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Topic: Trouble with Data Logger (Read 755 times) previous topic - next topic


Hi all, fairly new here. I'm trying to do a very simple data logger and have been having trouble. I've simplified my code (attached) to simply read an RTC time and write it to an SD card. I have measurements with a DHT sensor I want to timestamp, but my troubleshooting says its a memory or other problem.

My issue now: It works for awhile, writes the time to my card, but after so long, it slows down substantially and eventually stops writing to the file at all. I'm using some LEDs to help me see what's going on.

If I press the reset button, it works again.

My loop is running fast so I can more quickly see when it fails vs. waiting several hours. Any ideas what I am screwing up?


Please read the readmes and post your code in the proper manner, with code tags </>.
What you are screwing up may be the fast loop. It would pay to run it at the speed that is intended.


Sorry about that. I'm very new here.

Anyways, when I run it slow (2 seconds between readings), the same thing happens, it just takes longer before it fails.

Code: [Select]
#include <SPI.h>
#include <SD.h>

#include "RTClib.h" //include Adafruit RTC library

RTC_DS3231 rtc; //Make a RTC DS3231 object

//Set the names of days
char daysOfTheWeek[7][12] = {"Sunday", "Monday", "Tuesday", "Wednesday", "Thursday", "Friday", "Saturday"};
int led = 2;
int led2 = 3;

File myFile;

void setup() {
  pinMode(led, OUTPUT);
  pinMode(led2, OUTPUT);

  while (!Serial) {
    ; // wait for serial port to connect. Needed for native USB port only
  if (!SD.begin(4)) {
    Serial.println("SD initialization failed!");
    digitalWrite(led2, HIGH);
    while (1);

  if (! rtc.begin()) {
   Serial.println("Couldn't find RTC");
   digitalWrite(led, HIGH);
   digitalWrite(led2, HIGH);
   while (1);
 //Setup of time if RTC lost power or time is not set
 if (rtc.lostPower()) {

   rtc.adjust(DateTime(F(__DATE__), F(__TIME__)));

void loop() {

 //Set now as RTC time
 DateTime now = rtc.now();
myFile = SD.open("test.txt", FILE_WRITE);
digitalWrite(led, HIGH);
  // if the file opened okay, write to it:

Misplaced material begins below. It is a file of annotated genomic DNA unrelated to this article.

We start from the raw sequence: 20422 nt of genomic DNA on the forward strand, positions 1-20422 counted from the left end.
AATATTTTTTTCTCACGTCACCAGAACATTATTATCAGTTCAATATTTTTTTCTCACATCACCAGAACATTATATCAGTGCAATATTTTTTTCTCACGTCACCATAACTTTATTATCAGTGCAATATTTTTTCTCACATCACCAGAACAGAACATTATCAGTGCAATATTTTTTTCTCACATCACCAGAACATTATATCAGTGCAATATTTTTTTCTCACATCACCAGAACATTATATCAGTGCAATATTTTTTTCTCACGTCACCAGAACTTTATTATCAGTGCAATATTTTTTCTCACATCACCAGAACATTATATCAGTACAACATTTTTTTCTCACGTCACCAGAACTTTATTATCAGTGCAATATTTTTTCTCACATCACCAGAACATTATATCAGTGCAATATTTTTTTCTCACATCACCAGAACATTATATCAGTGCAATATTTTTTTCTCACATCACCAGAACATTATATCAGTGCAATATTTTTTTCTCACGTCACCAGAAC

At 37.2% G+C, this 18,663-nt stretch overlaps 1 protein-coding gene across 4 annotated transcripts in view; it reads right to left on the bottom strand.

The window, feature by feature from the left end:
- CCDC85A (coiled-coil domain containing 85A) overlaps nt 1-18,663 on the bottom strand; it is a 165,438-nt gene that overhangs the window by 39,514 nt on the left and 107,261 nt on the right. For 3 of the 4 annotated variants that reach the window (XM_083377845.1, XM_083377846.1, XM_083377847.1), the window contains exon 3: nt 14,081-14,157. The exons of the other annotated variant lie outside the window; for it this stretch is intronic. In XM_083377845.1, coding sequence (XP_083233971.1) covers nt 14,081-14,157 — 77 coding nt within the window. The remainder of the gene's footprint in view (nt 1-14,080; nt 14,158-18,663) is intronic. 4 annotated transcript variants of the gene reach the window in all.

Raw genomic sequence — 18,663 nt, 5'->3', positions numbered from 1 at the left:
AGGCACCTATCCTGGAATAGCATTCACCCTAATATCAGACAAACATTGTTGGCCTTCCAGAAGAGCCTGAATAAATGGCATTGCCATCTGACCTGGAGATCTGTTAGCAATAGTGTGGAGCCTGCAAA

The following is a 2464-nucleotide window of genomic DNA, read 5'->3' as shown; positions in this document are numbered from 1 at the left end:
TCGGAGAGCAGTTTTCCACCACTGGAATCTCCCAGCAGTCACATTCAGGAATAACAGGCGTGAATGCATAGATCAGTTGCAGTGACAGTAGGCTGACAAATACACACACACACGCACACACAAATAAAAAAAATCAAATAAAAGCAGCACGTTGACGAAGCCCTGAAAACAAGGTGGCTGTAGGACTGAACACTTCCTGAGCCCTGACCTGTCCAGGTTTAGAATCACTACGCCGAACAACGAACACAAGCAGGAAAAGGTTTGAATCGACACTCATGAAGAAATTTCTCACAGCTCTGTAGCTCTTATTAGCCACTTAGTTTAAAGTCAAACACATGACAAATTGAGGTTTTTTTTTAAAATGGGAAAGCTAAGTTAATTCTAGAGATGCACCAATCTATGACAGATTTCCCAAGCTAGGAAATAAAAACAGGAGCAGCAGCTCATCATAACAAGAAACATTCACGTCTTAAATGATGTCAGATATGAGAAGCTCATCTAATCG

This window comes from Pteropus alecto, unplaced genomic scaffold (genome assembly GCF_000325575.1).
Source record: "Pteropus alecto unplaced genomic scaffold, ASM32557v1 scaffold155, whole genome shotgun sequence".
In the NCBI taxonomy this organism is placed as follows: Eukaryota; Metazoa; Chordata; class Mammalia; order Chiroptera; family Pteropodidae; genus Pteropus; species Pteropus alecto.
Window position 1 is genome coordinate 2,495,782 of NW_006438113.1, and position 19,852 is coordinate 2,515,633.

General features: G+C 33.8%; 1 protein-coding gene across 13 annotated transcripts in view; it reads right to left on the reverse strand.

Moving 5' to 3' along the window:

if (myFile) {   
    myFile.print(now.year(), DEC);
    myFile.print(now.month(), DEC);
    myFile.print(now.day(), DEC);
    myFile.print(" ,(");
    myFile.print(", ");
    myFile.print(now.hour(), DEC);
    myFile.print(now.minute(), DEC);
    myFile.println(now.second(), DEC);


    digitalWrite(led, LOW);
  } else {
    // if the file didn't open, print an error:
    Serial.println(F("error opening test.txt"));
    digitalWrite(led2, HIGH);
    digitalWrite(led2, LOW);



Oct 20, 2018, 05:43 am Last Edit: Oct 20, 2018, 04:15 pm by Nick_Pyner
It may not be the solution, but your loop is running unreasonably fast. Your clock can only deliver useful information at one second intervals but the loop is 1/10th second, thereby making your data 90% rubbish. Perhaps this is just a typo, but make it
and see if it helps.

Also, confine the SD tests to setup, and keep those conditionals out of the loop, i.e. get the time, and record it - no unnecessary fartarsing about (unless you seriously think somebody is going to come in and steal the card).

No comment on the LED stuff, but it seems redundant.


Why are youbusing leds and not the Serial monitor? You can use it to see better ehat the program does or not, and other usefull informations like values of your variabke and ehat the program is writing.
Dove va un numero va una variabile o una funzione. E dove va una boolean va un insieme di test.

Se vuoi ottenere devi saper spiegare

In pochi capiscono l'importanza di formattare, sii tra di essi


Long term, this data logger will be placed outside and I wanted a way to be able to check that its running without having to take my laptop out and plug it in. A quick glance out the window and I can see if all is well.

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